A survey of recent price hikes on consumer products showed that prices for cooking oil, infant formula, beverages and tissue paper last month rose between 8 percent and 24 percent from January, the Consumers’ Foundation said yesterday. The foundation urged the government to actively investigate possible price-fixing and collusion.
The consumer rights watchdog said that while businesses have attributed price hikes to the rising global cost of raw materials, such claims should be viewed with skepticism, as businesses rarely cut prices when global raw materials prices fall.
Volunteers at the foundation checked the prices of goods sold at supermarkets and grocery stores around the country and found that compared with prices in January, the price of cooking oil, powdered infant formula, beverages and tissue paper all increased -significantly last month.
Beverages accounted for the largest average increase in price, at 24 percent, while there was a significant price rise of about 12 percent for cooking oil and powdered infant formula. Prices of various brands of tissue paper also rose by about 8 percent, the foundation said.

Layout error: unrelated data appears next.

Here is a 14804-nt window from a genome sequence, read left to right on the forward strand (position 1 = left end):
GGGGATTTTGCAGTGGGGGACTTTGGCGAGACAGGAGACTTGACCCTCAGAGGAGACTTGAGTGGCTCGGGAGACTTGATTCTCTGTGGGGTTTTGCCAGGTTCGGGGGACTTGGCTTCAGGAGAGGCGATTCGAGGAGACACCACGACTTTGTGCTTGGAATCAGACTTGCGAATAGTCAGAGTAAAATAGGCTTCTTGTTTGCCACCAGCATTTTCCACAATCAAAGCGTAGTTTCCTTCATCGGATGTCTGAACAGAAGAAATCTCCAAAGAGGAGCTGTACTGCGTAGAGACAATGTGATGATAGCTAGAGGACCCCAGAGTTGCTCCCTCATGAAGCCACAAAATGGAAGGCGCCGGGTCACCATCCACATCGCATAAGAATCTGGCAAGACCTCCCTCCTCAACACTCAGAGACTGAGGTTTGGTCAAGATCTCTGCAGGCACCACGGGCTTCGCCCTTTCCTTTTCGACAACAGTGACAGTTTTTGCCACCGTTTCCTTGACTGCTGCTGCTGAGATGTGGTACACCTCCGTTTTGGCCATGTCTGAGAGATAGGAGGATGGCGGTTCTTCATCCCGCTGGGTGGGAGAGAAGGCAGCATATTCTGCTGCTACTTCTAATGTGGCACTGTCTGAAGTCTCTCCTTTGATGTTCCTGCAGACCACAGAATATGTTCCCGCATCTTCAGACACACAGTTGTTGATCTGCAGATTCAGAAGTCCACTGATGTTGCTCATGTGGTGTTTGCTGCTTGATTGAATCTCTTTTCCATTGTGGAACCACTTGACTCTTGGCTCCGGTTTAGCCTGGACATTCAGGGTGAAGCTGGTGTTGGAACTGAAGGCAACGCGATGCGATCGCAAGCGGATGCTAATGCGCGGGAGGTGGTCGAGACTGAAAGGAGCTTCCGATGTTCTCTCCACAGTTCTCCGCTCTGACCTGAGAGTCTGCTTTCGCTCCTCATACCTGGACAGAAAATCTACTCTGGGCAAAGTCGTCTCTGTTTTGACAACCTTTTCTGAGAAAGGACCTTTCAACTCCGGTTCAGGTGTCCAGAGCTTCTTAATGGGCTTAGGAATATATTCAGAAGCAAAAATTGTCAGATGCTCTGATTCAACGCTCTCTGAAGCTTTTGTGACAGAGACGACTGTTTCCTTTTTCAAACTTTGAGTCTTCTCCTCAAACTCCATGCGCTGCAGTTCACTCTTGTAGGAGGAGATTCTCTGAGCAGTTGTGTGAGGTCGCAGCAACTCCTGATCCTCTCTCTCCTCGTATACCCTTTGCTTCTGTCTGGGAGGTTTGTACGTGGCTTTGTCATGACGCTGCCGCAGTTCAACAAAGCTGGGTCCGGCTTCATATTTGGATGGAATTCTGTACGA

Foundation chairperson Joann Su (蘇錦霞) called on the Fair Trade Commission to actively investigate possible price-fixing by companies such as makers of instant noodles, whose products have risen by between 10 percent and 30 percent in price, depending on the type of noodles and distribution channel.
“The commission should publicly announce increases in the price of staple products,” Su said. “Doing so would not only give consumers a convenient point of reference when shopping for groceries, but would also deter businesses from raising prices by unreasonable amounts.”
The foundation called on the commission to monitor price fluctuations to maintain a certain level of price stability for consumers.
In response, the commission said it would investigate violations of the Fair Trade Act (公平交易法) and crack down on collusion if any such activity was determined to have occurred.
Those found to be in violation of the act could be fined between NT$50,000 (US$1,697) and NT$25 million.
The commission also said it would seek to determine whether the price hikes represented reasonable adjustments reflecting rising costs in raw materials by looking at the cost of the goods and the operating costs of retailers stocking them.